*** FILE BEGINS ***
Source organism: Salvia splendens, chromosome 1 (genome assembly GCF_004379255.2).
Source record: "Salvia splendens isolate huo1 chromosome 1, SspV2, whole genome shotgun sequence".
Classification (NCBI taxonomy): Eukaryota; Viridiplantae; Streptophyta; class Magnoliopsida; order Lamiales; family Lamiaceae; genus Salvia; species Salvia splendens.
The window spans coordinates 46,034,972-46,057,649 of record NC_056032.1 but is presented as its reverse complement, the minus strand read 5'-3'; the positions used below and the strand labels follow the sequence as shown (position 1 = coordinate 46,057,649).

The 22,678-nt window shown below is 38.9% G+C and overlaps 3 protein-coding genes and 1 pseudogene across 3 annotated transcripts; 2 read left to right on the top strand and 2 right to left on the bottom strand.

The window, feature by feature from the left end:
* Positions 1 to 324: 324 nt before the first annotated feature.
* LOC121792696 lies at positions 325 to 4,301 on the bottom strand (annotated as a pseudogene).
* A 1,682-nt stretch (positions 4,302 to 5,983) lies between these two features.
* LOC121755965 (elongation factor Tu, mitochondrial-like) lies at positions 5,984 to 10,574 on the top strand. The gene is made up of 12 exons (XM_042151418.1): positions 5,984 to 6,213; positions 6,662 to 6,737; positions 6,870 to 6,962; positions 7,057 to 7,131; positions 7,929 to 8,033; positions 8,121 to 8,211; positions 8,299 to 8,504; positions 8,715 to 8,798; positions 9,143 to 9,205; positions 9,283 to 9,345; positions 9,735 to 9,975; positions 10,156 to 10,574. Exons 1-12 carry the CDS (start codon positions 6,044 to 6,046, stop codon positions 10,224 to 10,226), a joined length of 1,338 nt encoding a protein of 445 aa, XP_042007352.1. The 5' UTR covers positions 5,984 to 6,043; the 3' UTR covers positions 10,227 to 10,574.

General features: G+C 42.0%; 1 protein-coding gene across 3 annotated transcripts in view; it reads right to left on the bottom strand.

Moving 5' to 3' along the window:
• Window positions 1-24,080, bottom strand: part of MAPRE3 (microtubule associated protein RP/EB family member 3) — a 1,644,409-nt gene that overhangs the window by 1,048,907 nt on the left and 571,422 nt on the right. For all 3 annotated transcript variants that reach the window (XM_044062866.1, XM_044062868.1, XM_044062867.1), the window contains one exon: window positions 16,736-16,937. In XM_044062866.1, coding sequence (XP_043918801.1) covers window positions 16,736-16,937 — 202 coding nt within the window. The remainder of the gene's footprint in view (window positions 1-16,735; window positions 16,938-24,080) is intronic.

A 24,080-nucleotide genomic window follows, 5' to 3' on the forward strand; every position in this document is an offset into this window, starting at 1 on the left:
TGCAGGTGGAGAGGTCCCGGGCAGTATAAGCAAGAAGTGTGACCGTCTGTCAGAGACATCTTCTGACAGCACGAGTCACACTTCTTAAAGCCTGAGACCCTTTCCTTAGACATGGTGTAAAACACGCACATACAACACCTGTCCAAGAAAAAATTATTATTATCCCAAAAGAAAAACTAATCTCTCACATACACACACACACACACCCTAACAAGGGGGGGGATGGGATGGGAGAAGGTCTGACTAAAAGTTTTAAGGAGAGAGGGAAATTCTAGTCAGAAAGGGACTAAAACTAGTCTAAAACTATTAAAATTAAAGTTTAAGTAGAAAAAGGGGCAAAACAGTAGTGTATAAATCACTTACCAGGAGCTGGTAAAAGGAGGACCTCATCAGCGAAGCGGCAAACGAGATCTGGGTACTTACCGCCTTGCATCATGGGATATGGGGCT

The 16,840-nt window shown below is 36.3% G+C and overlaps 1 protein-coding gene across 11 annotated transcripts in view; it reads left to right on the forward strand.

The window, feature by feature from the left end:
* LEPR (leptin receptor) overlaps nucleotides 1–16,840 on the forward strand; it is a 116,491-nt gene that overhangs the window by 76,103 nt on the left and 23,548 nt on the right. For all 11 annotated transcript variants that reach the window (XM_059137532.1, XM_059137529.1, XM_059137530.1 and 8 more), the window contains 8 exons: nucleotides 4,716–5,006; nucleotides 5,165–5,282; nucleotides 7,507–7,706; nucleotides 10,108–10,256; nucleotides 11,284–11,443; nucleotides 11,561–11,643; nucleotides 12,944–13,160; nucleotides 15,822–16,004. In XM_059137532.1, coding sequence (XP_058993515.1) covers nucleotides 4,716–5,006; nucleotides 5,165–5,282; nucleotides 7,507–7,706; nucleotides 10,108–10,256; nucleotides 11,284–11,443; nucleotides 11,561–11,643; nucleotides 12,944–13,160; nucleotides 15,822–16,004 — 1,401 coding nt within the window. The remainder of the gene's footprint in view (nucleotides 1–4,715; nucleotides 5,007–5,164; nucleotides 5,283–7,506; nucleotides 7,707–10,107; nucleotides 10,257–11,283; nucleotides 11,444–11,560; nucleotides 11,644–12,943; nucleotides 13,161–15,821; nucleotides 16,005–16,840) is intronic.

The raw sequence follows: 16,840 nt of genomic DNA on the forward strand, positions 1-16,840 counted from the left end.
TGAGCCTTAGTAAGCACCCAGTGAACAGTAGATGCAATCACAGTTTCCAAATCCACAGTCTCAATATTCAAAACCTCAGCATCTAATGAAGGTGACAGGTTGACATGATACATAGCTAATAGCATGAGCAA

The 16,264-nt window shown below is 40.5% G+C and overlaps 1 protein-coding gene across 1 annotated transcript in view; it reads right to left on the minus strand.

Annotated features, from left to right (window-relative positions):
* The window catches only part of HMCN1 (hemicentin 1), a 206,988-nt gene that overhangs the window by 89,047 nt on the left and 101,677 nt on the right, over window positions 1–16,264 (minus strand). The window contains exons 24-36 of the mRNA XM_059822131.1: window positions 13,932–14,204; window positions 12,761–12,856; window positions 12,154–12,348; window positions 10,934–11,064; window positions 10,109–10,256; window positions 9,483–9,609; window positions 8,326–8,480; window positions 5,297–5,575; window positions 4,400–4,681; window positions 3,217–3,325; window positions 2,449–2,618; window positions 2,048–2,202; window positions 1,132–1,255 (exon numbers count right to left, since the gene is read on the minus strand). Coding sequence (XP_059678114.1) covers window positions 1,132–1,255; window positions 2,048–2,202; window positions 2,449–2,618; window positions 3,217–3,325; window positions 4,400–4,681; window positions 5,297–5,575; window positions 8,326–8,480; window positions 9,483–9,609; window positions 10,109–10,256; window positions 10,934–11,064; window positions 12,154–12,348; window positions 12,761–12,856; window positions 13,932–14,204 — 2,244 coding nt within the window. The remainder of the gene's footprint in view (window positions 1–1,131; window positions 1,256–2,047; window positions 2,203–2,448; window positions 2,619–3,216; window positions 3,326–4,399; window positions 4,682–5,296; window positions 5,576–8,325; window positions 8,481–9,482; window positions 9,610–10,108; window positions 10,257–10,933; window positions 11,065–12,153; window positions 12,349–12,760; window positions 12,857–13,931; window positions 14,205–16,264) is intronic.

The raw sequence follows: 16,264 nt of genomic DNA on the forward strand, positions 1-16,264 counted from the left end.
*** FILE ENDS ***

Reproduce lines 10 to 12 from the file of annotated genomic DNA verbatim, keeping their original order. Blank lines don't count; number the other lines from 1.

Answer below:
* LOC121755965 (elongation factor Tu, mitochondrial-like) lies at positions 5,984 to 10,574 on the top strand. The gene is made up of 12 exons (XM_042151418.1): positions 5,984 to 6,213; positions 6,662 to 6,737; positions 6,870 to 6,962; positions 7,057 to 7,131; positions 7,929 to 8,033; positions 8,121 to 8,211; positions 8,299 to 8,504; positions 8,715 to 8,798; positions 9,143 to 9,205; positions 9,283 to 9,345; positions 9,735 to 9,975; positions 10,156 to 10,574. Exons 1-12 carry the CDS (start codon positions 6,044 to 6,046, stop codon positions 10,224 to 10,226), a joined length of 1,338 nt encoding a protein of 445 aa, XP_042007352.1. The 5' UTR covers positions 5,984 to 6,043; the 3' UTR covers positions 10,227 to 10,574.

General features: G+C 42.0%; 1 protein-coding gene across 3 annotated transcripts in view; it reads right to left on the bottom strand.

Moving 5' to 3' along the window: